It looks like it is going to be a rainy, cloudy and muggy day here for Labor Day today, which may put a damper on some people’s plans for picnics or cookouts. While you may not be able to have the barbecue you were hoping for on the last unofficial day of summer, you can still have food that tastes just as great. I came across this recipe in the New York Times awhile back and have been waiting for the right time to use it and with the rain we had yesterday and the fact that I found a whole chicken on sale for $4.00 the time was right to give it a try. I have done beer can chicken outdoors before, but I had never ventured to try it in the oven.
Indoor Beer Can Chicken
1 whole chicken, about 4 to 5 pounds
4 tablespoons sweet paprika
2 tablespoons chili powder
2 tablespoons ground cumin
1 tablespoon ground coriander
1 tablespoon brown sugar
1 tablespoon granulated white sugar
1 tablespoon freshly ground black pepper
1 tablespoon kosher salt
1 tablespoon red pepper flakes, or to taste
1 can beer, ideally yellow in color, with the top half consumed or poured off
Remove the top rack from the oven and preheat the oven to 425 degrees. Remove the neck and giblets from the chicken. Rinse the chicken well in cold water and pat dry thoroughly with paper towels.
Combine all the spices together in a large bowl and blend. Apply the dry rub to the chicken both inside and outside. Place the beer can on a solid surface such as a counter top or tabletop. Pick up the chicken and, taking a leg in each hand, put the cavity of the chicken over the beer can and slide the bird down the can. Carefully transfer the bird and the can to a roasting pan and place the pan carefully in the oven.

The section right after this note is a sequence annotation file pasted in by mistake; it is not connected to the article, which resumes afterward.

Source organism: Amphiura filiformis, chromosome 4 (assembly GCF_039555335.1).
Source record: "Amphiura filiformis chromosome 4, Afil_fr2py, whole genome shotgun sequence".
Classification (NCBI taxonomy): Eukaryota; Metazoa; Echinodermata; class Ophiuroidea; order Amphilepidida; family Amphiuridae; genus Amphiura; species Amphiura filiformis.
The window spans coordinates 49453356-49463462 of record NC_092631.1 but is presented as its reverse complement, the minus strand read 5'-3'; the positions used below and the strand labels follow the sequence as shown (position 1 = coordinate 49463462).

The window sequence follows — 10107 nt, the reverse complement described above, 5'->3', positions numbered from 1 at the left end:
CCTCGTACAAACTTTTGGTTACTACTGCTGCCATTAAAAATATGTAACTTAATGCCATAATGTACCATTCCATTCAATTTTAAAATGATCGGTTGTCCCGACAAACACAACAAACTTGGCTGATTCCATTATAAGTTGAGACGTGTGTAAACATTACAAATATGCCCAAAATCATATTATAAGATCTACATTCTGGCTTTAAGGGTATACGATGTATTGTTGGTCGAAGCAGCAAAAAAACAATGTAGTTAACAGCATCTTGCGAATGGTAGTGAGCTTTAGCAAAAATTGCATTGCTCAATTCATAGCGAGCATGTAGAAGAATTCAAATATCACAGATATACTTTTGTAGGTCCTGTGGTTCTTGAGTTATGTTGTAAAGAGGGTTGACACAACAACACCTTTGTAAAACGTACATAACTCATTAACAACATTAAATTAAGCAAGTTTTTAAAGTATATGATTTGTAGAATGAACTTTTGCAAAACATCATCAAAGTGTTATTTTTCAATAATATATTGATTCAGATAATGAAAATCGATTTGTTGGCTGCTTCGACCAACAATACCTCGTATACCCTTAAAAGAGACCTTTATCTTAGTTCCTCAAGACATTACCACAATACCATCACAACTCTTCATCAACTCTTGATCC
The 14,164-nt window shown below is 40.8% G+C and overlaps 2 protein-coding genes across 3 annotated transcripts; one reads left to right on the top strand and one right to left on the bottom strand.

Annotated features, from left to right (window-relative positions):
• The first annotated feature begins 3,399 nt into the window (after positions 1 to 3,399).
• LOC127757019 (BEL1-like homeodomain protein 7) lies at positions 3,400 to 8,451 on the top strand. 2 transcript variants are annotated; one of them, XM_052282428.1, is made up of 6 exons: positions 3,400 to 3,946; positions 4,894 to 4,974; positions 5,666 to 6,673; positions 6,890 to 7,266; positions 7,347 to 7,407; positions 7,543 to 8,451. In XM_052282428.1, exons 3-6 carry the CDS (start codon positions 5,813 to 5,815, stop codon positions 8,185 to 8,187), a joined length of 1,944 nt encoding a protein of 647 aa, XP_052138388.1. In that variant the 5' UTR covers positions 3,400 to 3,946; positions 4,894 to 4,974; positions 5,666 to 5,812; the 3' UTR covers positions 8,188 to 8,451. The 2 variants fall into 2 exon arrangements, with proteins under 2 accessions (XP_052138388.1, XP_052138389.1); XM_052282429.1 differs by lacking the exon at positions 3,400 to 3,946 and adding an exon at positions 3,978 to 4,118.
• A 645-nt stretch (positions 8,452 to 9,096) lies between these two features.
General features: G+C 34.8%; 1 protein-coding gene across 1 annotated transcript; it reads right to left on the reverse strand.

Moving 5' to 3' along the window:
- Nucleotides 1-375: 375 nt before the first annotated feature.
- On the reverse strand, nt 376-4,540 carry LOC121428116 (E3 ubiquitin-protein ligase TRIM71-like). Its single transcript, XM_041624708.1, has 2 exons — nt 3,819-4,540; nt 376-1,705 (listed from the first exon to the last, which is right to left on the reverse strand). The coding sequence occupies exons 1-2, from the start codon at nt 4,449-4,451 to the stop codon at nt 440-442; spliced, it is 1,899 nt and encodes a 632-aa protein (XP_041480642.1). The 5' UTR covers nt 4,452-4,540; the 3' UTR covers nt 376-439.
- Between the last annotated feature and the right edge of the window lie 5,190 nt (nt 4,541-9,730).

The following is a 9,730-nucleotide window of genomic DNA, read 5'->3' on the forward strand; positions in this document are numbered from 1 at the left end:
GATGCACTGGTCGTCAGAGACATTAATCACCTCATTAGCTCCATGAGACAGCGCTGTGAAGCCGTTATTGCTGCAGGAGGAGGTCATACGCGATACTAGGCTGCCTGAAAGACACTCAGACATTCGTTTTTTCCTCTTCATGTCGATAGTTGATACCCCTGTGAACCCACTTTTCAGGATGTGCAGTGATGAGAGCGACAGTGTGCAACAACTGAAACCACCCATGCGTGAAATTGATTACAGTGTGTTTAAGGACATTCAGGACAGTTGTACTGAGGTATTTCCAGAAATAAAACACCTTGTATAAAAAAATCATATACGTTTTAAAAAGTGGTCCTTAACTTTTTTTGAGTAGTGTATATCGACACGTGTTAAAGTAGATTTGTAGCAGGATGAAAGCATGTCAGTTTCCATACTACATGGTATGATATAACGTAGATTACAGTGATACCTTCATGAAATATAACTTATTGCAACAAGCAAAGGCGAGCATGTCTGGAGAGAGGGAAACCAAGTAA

Roast the chicken for about 1 1/4 to 1 1/2 hours until the breast meat registers 165 degrees on an instant read thermometer or until the legs of the chicken feel very loose in their sockets. You can tent the chicken with foil after 45 minutes of cooking if you want to try to keep the skin from getting too dark. Carefully remove the chicken from the oven, remove the can from the chicken and allow the chicken to rest, tented loosely with foil, for about 10 minutes before carving.
The one I cooked was literally falling off the bone. It was very moist on the inside and the spices not only added great flavor but made for a super crispy skin that everyone just loved. You could easily just use this spice rub if you want to just roast some chicken pieces or do some chicken on the grill. You could also baste the chicken with barbecue sauce along the way as it roasts if you want that flavor, but I chose to just go with the dry rub this time. We had the chicken with some mashed potatoes, corn on the cob and biscuits and it was delicious. I’ll definitely be making this one again.
That’s all I have for today. Check back again during the week to see what else comes up. I have a few things on hand to make this week and I am going to get to the lemon icebox pie, ciabatta bread, some homemade pizza rolls, a new pork chop recipe and a nice polenta with roasted vegetables recipe I got from Williams-Sonoma. Until next time, enjoy the rest of your day and enjoy your meal!
September 5, 2013 at 11:36 am
Something i like to do is separate the skin from the chicken and put some butter and rub inside. that way the meat gets more flavor as well as the skin. It also helps the meat to steam because the skin puffs out and leaves an air pocket full of steaming air to cook the meat. And i found that a can is wonderful but the sittin chicken is way more stable, also easy to clean.
September 5, 2013 at 11:43 am
Thanks for the advice Dan. I’ll have to give that a try next time and I will check out the Sittin Chicken!